The North Atlantic right whale known as Snow Cone was tangled in fishing ropes and covered in parasites when researchers spotted her off the Massachusetts coast in September 2022. Rescuers tried to approach her by boat and remove the ropes digging into her jaw. But before they could free Snow Cone, she dove.
No one has seen the whale since. Researchers hoped she would survive—defying all expectations, she’d given birth to a calf while ensnared—but most now think she drowned, exhausted after years of dragging the heavy ropes. It’s another blow to the critically endangered species, who now number just 340 individuals.
The whale’s plight embodies a depressing reality: Scientists can monitor a species’ decline in excruciating detail, but that doesn’t always translate into a better outcome for the animals. Like so many other fields, ocean conservation science is experiencing a “data explosion,” says Tara Zeynep Baris, a senior data scientist at the Norwegian nonprofit HUB Ocean. “My concern is that it’s targeted properly, and we’re not just collecting data for data’s sake.”
Anyone should be able to enter a set of GPS coordinates and pull up a wealth of information.
To make sense of the complex interplay between marine animals, their ever-changing environment, and the zillion-ton metal projectiles they must constantly dodge to survive, scientists need to share and combine datasets. Providing a single online repository for that data is the goal of HUB Ocean’s new open-source Ocean Data Platform, says Baris. Still in its infancy, it already contains data on physical ocean variables like sea surface temperature, salinity, and nutrients; animal tracking data; and the routes of tens of thousands of shipping vessels.
Jorge Rodríguez, a physicist at the Mediterranean Institute for Advanced Studies in Spain, is interested in using the Ocean Data Platform to study how the paths of whales, turtles, sharks, and many other migratory marine animals overlap with shipping lanes and other hazards. “Let’s say you’re a policymaker, and you want to design a new marine protected area,” he says. Information from the platform could help show where endangered right whales and other species are likely to collide with shipping lanes, “like traffic jams on Google Maps.”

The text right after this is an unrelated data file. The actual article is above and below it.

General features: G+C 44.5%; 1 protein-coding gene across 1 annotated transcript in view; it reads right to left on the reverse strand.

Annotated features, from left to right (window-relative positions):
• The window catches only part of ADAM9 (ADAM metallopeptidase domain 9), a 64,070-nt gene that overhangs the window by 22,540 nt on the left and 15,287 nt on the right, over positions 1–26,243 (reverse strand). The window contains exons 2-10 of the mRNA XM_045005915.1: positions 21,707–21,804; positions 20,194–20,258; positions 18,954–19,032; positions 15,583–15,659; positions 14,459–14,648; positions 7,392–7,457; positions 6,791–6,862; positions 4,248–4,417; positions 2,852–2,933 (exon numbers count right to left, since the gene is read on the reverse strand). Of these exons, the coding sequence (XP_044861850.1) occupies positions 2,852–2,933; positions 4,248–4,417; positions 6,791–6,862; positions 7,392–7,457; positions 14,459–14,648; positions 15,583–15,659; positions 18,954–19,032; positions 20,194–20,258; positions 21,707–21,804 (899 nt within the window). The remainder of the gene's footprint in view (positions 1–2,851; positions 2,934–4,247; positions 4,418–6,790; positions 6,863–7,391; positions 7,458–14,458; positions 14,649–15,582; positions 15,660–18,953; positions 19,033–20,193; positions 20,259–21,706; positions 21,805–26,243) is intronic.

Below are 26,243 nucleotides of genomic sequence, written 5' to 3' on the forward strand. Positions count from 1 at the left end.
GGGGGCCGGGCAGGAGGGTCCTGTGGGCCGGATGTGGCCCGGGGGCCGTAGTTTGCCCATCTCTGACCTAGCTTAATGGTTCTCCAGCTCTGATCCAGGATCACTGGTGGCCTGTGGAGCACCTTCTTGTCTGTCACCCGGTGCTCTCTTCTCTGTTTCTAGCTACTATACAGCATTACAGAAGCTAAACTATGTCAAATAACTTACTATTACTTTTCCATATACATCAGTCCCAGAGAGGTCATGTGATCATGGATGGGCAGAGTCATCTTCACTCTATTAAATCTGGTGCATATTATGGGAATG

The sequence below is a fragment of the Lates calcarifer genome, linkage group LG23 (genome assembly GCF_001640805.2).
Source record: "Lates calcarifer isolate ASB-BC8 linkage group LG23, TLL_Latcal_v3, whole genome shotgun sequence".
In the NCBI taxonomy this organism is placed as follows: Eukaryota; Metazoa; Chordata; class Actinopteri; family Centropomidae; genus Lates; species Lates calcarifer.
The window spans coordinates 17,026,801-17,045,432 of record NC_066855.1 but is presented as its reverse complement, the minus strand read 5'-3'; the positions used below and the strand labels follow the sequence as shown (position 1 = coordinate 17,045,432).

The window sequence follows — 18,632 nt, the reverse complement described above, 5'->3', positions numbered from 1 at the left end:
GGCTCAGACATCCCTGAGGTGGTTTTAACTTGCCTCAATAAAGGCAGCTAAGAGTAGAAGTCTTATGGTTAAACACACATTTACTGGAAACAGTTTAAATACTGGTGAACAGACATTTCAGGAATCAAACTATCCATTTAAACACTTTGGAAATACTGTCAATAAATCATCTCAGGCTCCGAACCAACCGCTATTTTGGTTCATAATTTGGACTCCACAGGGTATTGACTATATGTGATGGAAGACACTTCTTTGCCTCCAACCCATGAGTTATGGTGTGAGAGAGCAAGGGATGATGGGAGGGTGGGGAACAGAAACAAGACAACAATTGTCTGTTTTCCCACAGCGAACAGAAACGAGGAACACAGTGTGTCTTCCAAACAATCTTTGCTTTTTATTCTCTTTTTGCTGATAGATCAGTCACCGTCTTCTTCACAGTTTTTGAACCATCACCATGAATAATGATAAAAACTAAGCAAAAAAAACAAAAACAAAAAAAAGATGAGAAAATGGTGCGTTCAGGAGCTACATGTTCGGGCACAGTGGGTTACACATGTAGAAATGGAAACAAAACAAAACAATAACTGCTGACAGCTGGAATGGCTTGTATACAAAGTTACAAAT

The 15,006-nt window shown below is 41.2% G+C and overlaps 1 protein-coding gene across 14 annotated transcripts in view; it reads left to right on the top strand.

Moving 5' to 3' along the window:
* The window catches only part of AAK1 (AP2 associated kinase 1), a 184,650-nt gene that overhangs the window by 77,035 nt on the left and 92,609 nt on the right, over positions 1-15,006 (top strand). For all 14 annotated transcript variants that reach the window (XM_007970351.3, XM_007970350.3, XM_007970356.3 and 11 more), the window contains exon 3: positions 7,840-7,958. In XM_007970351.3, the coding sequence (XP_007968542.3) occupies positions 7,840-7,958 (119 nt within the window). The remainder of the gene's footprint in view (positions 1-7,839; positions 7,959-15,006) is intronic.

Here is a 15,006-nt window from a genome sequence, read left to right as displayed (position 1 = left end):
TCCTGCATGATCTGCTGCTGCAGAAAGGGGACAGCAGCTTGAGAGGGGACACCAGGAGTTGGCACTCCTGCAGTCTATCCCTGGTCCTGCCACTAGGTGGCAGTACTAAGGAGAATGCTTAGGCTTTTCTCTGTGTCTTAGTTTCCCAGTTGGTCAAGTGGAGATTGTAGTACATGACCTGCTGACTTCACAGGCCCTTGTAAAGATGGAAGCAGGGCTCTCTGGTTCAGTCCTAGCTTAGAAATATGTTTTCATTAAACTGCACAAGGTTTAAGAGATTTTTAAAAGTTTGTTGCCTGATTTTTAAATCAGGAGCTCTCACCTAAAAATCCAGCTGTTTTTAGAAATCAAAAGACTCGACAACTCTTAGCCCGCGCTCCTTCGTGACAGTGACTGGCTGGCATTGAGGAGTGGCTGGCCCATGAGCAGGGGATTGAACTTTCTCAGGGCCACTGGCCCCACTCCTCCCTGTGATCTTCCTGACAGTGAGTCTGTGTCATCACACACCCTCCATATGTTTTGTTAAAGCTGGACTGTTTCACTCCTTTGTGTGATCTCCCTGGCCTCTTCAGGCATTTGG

Rodríguez plans to combine shipping routes and ocean physics from the Ocean Data Platform with animal tracking data from MegaMove, a conservation research initiative that wants to harness this kind of data to protect marine megafauna. He’ll use the data to develop computer algorithms that can automatically detect “hotspots” where migratory marine animals like whales, blue sharks, polar bears, and sea turtles are likely to intersect with ships and other hazards around the globe.
MegaMove is conceptually similar to the WhaleWatch program off the western coast of North America, which uses an automated computer program to predict where migrating blue whales are, then provides maps to shipping vessels so they can slow down or change direction. Building that program required a huge amount of data, including a decade of whale movement and environmental factors including water temperature, chlorophyll concentrations, and wind speed, says Elliott Hazen, a research ecologist at NOAA’s Southwest Fisheries Science Center who developed the program. It would have been far easier to pull all that data from a single place, like the Ocean Data Platform, he says. Instead, he and his team painstakingly gathered the data from many scattered locations and mutually unintelligible formats.